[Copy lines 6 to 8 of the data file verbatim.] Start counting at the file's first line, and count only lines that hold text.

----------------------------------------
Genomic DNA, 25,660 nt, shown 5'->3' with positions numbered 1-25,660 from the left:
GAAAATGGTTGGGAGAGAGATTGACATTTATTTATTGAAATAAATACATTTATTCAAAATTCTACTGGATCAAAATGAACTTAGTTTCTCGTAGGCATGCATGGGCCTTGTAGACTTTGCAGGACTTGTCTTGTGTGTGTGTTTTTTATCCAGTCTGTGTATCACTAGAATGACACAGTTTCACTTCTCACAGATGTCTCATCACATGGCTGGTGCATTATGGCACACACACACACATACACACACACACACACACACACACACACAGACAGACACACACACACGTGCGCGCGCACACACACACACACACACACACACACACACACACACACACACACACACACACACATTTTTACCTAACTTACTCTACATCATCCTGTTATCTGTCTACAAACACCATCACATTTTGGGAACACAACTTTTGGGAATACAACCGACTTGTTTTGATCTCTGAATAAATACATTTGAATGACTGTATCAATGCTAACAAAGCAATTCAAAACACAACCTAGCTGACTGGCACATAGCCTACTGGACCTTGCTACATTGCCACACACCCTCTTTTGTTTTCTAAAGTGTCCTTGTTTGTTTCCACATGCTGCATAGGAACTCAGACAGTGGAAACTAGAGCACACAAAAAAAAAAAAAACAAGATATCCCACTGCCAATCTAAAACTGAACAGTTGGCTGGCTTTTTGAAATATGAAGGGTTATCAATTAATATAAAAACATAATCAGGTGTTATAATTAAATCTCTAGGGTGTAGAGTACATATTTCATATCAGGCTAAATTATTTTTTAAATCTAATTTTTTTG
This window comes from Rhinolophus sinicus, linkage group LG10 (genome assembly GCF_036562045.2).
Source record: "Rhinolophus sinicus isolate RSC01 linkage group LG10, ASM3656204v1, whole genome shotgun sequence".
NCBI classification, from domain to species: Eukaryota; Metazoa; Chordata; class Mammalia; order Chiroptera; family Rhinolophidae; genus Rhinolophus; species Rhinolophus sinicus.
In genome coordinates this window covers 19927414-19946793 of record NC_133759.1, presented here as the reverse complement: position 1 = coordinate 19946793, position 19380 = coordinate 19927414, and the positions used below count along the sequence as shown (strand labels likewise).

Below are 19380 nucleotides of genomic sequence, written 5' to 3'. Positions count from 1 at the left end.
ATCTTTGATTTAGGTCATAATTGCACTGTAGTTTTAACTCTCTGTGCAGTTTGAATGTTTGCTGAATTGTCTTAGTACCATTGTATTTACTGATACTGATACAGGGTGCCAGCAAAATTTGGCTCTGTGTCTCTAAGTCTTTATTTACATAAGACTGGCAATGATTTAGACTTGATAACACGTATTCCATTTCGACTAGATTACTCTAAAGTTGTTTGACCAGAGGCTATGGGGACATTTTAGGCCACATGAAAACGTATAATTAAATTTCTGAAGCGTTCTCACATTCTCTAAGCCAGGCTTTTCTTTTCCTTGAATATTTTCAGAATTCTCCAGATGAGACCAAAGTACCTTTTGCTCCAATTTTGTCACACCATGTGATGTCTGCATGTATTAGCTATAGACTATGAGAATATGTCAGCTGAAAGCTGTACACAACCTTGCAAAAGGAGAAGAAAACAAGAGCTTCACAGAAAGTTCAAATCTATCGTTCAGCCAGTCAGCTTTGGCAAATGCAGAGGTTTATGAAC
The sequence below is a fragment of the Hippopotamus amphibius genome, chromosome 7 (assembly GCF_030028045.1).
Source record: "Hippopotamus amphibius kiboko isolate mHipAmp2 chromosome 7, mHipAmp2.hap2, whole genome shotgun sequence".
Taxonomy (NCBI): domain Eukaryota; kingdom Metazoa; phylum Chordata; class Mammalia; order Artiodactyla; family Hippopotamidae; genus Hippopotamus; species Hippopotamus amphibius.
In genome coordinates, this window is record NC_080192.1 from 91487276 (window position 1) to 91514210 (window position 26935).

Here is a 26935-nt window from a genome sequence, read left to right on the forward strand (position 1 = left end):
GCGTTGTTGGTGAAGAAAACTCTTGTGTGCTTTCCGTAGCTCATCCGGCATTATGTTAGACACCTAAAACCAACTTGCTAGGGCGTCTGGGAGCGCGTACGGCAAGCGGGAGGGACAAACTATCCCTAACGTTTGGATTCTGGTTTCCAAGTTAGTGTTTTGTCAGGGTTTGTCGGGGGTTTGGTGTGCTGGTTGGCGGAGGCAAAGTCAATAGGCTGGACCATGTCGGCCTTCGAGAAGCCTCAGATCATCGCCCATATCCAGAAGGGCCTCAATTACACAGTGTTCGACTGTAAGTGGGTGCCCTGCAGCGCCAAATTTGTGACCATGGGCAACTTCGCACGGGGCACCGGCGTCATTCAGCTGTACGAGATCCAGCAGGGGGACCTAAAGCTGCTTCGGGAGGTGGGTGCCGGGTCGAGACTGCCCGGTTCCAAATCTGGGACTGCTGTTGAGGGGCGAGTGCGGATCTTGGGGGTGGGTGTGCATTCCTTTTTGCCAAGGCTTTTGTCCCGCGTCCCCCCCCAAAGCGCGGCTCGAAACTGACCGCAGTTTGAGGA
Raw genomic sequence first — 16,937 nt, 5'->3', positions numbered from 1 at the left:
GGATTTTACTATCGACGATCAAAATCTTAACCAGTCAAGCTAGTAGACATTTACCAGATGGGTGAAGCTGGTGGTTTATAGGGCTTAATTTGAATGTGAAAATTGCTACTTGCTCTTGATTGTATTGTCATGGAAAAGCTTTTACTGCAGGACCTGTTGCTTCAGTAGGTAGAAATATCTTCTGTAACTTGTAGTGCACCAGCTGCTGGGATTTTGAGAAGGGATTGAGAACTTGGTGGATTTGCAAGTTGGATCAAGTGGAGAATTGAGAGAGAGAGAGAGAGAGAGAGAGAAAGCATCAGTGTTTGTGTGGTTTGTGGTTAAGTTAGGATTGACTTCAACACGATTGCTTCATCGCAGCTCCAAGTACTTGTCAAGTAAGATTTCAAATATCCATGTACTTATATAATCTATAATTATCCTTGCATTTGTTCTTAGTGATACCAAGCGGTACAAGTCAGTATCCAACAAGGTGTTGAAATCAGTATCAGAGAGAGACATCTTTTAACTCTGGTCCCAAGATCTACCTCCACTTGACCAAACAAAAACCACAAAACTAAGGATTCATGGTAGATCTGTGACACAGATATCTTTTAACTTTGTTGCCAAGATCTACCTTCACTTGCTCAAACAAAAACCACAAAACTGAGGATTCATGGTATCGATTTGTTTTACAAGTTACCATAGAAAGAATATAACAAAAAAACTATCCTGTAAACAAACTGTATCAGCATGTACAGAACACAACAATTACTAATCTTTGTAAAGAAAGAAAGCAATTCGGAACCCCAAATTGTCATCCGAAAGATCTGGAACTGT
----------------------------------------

In genome coordinates this window covers 19927414-19946793 of record NC_133759.1, presented here as the reverse complement: position 1 = coordinate 19946793, position 19380 = coordinate 19927414, and the positions used below count along the sequence as shown (strand labels likewise).

Below are 19380 nucleotides of genomic sequence, written 5' to 3'. Positions count from 1 at the left end.
ATCTTTGATTTAGGTCATAATTGCACTGTAGTTTTAACTCTCTGTGCAGTTTGAATGTTTGCTGAATTGTCTTAGTACCATTGTATTTACTGATACTGATACAGGGTGCCAGCAAAATTTGGCTCTGTGTCTCTAAGTCTTTATTTACATAAGACTGGCAATGATTTAGACTTGATAACACGTATTCCATTTCGACTAGATTACTCTAAAGTTGTTTGACCAGAGGCTATGGGGACATTTTAGGCCACATGAAAACGTATAATTAAATTTCTGAAGCGTTCTCACATTCTCTAAGCCAGGCTTTTCTTTTCCTTGAATATTTTCAGAATTCTCCAGATGAGACCAAAGTACCTTTTGCTCCAATTTTGTCACACCATGTGATGTCTGCATGTATTAGCTATAGACTATGAGAATATGTCAGCTGAAAGCTGTACACAACCTTGCAAAAGGAGAAGAAAACAAGAGCTTCACAGAAAGTTCAAATCTATCGTTCAGCCAGTCAGCTTTGGCAAATGCAGAGGTTTATGAAC